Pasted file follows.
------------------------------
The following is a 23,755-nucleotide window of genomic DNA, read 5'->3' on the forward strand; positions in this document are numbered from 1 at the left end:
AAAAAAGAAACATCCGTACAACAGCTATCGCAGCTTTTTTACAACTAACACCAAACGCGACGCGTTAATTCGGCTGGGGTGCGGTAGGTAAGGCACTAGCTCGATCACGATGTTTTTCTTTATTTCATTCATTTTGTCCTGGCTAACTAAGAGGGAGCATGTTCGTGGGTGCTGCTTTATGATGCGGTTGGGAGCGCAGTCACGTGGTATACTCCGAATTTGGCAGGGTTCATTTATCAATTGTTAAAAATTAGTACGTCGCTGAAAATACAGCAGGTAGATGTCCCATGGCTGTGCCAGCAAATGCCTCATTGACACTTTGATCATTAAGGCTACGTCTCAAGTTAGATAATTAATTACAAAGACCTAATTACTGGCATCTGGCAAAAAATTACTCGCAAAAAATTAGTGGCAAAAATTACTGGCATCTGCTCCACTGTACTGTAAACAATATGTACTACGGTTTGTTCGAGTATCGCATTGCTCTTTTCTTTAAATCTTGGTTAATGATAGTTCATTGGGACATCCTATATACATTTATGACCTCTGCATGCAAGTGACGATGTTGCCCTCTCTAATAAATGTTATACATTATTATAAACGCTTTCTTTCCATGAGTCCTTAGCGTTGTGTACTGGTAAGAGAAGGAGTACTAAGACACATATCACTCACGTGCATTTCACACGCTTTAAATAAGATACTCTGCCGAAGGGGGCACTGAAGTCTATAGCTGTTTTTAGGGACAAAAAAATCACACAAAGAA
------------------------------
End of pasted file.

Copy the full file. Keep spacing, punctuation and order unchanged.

The following is a 23,755-nucleotide window of genomic DNA, read 5'->3' on the forward strand; positions in this document are numbered from 1 at the left end:
AAAAAAGAAACATCCGTACAACAGCTATCGCAGCTTTTTTACAACTAACACCAAACGCGACGCGTTAATTCGGCTGGGGTGCGGTAGGTAAGGCACTAGCTCGATCACGATGTTTTTCTTTATTTCATTCATTTTGTCCTGGCTAACTAAGAGGGAGCATGTTCGTGGGTGCTGCTTTATGATGCGGTTGGGAGCGCAGTCACGTGGTATACTCCGAATTTGGCAGGGTTCATTTATCAATTGTTAAAAATTAGTACGTCGCTGAAAATACAGCAGGTAGATGTCCCATGGCTGTGCCAGCAAATGCCTCATTGACACTTTGATCATTAAGGCTACGTCTCAAGTTAGATAATTAATTACAAAGACCTAATTACTGGCATCTGGCAAAAAATTACTCGCAAAAAATTAGTGGCAAAAATTACTGGCATCTGCTCCACTGTACTGTAAACAATATGTACTACGGTTTGTTCGAGTATCGCATTGCTCTTTTCTTTAAATCTTGGTTAATGATAGTTCATTGGGACATCCTATATACATTTATGACCTCTGCATGCAAGTGACGATGTTGCCCTCTCTAATAAATGTTATACATTATTATAAACGCTTTCTTTCCATGAGTCCTTAGCGTTGTGTACTGGTAAGAGAAGGAGTACTAAGACACATATCACTCACGTGCATTTCACACGCTTTAAATAAGATACTCTGCCGAAGGGGGCACTGAAGTCTATAGCTGTTTTTAGGGACAAAAAAATCACACAAAGAA